After seeing their best player leave in free agency, rather than go out and sign a veteran in order to make up for the loss, the Oakland Raiders made some significant changes to the style of defense they play. The Raiders are notorious for playing Al Davis football. On offense, that means speedy, athletic players with lots of deep routes. On defense, that means man to man coverage with very little blitzes.
Last season, we saw the Al Davis offense take a back seat to a run first offense as the Raiders boasted the second best rushing game in the NFL. Now, as the Raiders start off this season without Asomugha, new defensive coordinator, Chuck Bresnahan, has made some big changes to the way the Raiders play defense as well.
Without a true shut down corner, and a serious lack of depth at the cornerback position, the Raiders played more zone coverage than they have in years. Trying to take advantage of their strength and depth at the safety position, zone coverage was used often and back up safeties Jerome Boyd and Matt Giordano saw a significant amount of playing time.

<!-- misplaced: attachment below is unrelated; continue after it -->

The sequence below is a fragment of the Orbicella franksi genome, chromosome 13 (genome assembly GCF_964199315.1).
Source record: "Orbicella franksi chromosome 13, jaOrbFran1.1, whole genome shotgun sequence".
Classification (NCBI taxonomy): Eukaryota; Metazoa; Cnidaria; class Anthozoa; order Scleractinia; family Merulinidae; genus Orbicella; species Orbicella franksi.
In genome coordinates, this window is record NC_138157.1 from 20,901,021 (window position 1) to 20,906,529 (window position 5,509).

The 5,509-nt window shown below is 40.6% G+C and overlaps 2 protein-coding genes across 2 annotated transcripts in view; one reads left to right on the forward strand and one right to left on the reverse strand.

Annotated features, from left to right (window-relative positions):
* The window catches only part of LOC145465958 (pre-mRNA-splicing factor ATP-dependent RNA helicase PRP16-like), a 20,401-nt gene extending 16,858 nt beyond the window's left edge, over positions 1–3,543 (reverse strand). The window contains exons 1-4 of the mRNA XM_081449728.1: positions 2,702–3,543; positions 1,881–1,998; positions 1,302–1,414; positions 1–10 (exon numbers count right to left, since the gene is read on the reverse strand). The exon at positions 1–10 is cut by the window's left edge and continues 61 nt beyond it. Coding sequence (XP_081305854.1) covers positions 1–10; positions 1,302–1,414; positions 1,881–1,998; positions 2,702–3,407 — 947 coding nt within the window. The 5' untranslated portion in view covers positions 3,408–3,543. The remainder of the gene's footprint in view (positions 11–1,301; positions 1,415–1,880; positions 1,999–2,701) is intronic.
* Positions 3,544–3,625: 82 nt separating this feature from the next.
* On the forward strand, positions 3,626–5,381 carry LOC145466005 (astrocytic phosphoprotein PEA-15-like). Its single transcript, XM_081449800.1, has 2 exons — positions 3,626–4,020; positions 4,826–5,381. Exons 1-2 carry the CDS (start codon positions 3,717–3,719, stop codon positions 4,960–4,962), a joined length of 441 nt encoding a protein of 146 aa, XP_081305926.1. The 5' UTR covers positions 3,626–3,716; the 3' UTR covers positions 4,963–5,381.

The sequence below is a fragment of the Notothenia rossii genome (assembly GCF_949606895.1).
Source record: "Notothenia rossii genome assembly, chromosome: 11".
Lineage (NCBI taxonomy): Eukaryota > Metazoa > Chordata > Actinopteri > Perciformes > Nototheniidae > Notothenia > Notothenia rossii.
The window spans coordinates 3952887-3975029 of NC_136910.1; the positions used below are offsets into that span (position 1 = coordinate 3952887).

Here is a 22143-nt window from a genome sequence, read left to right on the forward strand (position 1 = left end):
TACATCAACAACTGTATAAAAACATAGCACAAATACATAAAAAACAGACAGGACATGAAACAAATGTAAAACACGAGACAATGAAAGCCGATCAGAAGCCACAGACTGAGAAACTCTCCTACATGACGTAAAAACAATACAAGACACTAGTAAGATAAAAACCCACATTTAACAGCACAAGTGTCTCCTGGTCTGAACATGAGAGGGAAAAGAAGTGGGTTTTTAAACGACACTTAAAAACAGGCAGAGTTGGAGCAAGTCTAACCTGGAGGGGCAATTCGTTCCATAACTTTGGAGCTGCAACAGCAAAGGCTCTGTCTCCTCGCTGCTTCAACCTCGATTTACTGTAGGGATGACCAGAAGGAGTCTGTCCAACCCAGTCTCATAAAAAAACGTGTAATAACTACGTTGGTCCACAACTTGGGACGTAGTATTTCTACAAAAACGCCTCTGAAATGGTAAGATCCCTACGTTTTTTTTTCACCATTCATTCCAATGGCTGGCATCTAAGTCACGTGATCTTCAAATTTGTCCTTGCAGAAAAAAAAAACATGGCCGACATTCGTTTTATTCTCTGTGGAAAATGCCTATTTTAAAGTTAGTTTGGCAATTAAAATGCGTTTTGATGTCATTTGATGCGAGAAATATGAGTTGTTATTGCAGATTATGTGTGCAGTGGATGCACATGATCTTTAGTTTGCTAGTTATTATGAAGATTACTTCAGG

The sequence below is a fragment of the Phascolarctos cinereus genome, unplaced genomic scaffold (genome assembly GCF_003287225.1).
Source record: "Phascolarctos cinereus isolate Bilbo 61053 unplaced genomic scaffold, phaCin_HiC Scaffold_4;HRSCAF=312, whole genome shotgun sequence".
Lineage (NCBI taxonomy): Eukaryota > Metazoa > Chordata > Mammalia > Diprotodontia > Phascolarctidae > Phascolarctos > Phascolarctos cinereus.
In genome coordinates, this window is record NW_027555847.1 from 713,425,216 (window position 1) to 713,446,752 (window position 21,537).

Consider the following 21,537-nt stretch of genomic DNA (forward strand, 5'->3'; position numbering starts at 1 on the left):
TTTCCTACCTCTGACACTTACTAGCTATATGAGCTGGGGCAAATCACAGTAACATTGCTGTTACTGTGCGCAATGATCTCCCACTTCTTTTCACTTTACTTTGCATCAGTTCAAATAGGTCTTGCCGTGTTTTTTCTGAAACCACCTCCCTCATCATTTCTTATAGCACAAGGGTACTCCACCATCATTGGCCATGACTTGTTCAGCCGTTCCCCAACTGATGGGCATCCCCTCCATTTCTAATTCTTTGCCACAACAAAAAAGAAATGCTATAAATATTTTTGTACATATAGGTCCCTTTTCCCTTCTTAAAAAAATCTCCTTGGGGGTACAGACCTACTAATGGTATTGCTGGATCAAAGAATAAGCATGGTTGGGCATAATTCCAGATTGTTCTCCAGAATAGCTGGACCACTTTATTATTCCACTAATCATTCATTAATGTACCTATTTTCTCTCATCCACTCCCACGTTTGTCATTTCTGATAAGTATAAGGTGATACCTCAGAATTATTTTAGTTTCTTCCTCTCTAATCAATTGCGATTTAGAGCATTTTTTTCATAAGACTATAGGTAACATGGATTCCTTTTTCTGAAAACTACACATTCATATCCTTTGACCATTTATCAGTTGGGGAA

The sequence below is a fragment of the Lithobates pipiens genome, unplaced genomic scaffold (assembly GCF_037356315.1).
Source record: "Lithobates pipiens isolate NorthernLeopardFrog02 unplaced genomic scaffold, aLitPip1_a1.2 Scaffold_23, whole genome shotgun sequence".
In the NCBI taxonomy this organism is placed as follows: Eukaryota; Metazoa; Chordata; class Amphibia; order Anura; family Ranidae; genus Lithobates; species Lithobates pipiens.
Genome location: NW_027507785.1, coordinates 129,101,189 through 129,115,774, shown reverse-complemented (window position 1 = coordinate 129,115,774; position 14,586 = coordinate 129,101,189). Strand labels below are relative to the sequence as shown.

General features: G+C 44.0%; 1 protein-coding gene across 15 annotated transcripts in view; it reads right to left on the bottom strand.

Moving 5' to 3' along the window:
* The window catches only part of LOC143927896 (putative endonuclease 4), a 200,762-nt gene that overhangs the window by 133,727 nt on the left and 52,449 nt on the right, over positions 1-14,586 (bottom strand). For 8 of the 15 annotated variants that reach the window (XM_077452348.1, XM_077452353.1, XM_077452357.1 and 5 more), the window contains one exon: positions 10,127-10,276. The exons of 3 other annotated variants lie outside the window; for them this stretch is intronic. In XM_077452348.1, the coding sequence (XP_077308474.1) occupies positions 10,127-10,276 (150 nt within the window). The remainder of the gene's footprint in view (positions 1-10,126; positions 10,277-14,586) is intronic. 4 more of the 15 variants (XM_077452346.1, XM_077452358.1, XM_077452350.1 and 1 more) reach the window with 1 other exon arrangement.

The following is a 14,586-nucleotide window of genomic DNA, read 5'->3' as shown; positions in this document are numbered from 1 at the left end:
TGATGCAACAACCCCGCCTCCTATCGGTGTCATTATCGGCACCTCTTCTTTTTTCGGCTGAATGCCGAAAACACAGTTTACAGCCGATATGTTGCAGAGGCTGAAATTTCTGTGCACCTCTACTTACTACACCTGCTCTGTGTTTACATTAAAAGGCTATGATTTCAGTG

If the watching the Raiders play so much zone coverage wasn’t strange enough, Bresnahan also brought the blitz more than often in one game than the Raiders did in a hand full of games last season in an attempt to relieve the secondary of pressure. The Raiders defensive line did not have problems putting pressure on the quarterback, but despite that, the Raiders brought big time blitzes rather frequently, often resulting in Orton rushing a pass that landed no where near his intended receiver.
Many fans were worried about how the Raiders would deal with the loss of a big time player like Nnamdi Asomugha, and became even more concerned when the Raiders failed to bring in a veteran to solidify the cornerback unit. Thankfully, those fans underestimated the coaching of Chuck Bresnahan who did a great job of minimalizing the departure of Asomugha with good game planning.